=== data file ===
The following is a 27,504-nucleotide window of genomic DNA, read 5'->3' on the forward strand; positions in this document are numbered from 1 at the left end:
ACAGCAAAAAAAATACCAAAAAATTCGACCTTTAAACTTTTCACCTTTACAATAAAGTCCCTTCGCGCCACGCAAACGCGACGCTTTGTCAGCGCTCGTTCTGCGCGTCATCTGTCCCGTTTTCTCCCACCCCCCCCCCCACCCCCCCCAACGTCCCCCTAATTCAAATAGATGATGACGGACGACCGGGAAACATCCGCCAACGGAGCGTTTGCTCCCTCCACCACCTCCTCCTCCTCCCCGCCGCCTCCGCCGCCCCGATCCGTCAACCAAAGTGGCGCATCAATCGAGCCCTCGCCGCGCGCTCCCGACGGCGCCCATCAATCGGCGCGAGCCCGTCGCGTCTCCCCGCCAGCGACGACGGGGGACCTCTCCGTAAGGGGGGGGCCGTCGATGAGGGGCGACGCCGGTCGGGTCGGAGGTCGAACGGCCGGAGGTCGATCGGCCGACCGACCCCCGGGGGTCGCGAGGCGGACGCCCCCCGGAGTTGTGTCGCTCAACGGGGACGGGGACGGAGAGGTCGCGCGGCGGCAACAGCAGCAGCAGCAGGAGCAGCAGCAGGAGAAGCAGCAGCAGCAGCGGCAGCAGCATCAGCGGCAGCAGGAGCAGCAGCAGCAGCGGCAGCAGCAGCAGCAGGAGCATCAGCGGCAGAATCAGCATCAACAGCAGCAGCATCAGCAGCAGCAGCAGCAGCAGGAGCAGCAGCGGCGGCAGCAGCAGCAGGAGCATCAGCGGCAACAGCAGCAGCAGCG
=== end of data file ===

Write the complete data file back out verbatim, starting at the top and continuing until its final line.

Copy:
The following is a 27,504-nucleotide window of genomic DNA, read 5'->3' on the forward strand; positions in this document are numbered from 1 at the left end:
ACAGCAAAAAAAATACCAAAAAATTCGACCTTTAAACTTTTCACCTTTACAATAAAGTCCCTTCGCGCCACGCAAACGCGACGCTTTGTCAGCGCTCGTTCTGCGCGTCATCTGTCCCGTTTTCTCCCACCCCCCCCCCCACCCCCCCCAACGTCCCCCTAATTCAAATAGATGATGACGGACGACCGGGAAACATCCGCCAACGGAGCGTTTGCTCCCTCCACCACCTCCTCCTCCTCCCCGCCGCCTCCGCCGCCCCGATCCGTCAACCAAAGTGGCGCATCAATCGAGCCCTCGCCGCGCGCTCCCGACGGCGCCCATCAATCGGCGCGAGCCCGTCGCGTCTCCCCGCCAGCGACGACGGGGGACCTCTCCGTAAGGGGGGGGCCGTCGATGAGGGGCGACGCCGGTCGGGTCGGAGGTCGAACGGCCGGAGGTCGATCGGCCGACCGACCCCCGGGGGTCGCGAGGCGGACGCCCCCCGGAGTTGTGTCGCTCAACGGGGACGGGGACGGAGAGGTCGCGCGGCGGCAACAGCAGCAGCAGCAGGAGCAGCAGCAGGAGAAGCAGCAGCAGCAGCGGCAGCAGCATCAGCGGCAGCAGGAGCAGCAGCAGCAGCGGCAGCAGCAGCAGCAGGAGCATCAGCGGCAGAATCAGCATCAACAGCAGCAGCATCAGCAGCAGCAGCAGCAGCAGGAGCAGCAGCGGCGGCAGCAGCAGCAGGAGCATCAGCGGCAACAGCAGCAGCAGCG